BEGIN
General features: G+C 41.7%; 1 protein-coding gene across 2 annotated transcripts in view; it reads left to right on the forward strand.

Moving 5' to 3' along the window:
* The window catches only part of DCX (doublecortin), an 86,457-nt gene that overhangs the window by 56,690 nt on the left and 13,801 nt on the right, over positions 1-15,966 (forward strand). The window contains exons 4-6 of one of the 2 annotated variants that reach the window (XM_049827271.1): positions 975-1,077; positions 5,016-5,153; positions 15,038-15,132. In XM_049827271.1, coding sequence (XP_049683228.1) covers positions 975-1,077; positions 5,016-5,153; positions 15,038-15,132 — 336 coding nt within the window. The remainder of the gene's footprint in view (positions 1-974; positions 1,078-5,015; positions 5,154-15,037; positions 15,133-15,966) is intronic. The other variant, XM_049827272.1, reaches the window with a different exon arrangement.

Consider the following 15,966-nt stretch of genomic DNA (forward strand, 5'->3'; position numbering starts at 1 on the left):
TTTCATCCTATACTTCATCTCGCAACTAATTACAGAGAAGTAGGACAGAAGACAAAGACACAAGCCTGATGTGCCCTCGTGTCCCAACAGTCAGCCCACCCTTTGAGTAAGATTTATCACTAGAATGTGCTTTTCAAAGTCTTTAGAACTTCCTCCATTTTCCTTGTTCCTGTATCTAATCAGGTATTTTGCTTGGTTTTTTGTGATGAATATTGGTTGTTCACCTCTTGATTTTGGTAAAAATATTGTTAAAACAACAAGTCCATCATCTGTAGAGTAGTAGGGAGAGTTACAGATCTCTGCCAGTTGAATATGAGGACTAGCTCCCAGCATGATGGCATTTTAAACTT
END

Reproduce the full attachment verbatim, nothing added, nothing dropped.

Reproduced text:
General features: G+C 41.7%; 1 protein-coding gene across 2 annotated transcripts in view; it reads left to right on the forward strand.

Moving 5' to 3' along the window:
* The window catches only part of DCX (doublecortin), an 86,457-nt gene that overhangs the window by 56,690 nt on the left and 13,801 nt on the right, over positions 1-15,966 (forward strand). The window contains exons 4-6 of one of the 2 annotated variants that reach the window (XM_049827271.1): positions 975-1,077; positions 5,016-5,153; positions 15,038-15,132. In XM_049827271.1, coding sequence (XP_049683228.1) covers positions 975-1,077; positions 5,016-5,153; positions 15,038-15,132 — 336 coding nt within the window. The remainder of the gene's footprint in view (positions 1-974; positions 1,078-5,015; positions 5,154-15,037; positions 15,133-15,966) is intronic. The other variant, XM_049827272.1, reaches the window with a different exon arrangement.

Consider the following 15,966-nt stretch of genomic DNA (forward strand, 5'->3'; position numbering starts at 1 on the left):
TTTCATCCTATACTTCATCTCGCAACTAATTACAGAGAAGTAGGACAGAAGACAAAGACACAAGCCTGATGTGCCCTCGTGTCCCAACAGTCAGCCCACCCTTTGAGTAAGATTTATCACTAGAATGTGCTTTTCAAAGTCTTTAGAACTTCCTCCATTTTCCTTGTTCCTGTATCTAATCAGGTATTTTGCTTGGTTTTTTGTGATGAATATTGGTTGTTCACCTCTTGATTTTGGTAAAAATATTGTTAAAACAACAAGTCCATCATCTGTAGAGTAGTAGGGAGAGTTACAGATCTCTGCCAGTTGAATATGAGGACTAGCTCCCAGCATGATGGCATTTTAAACTT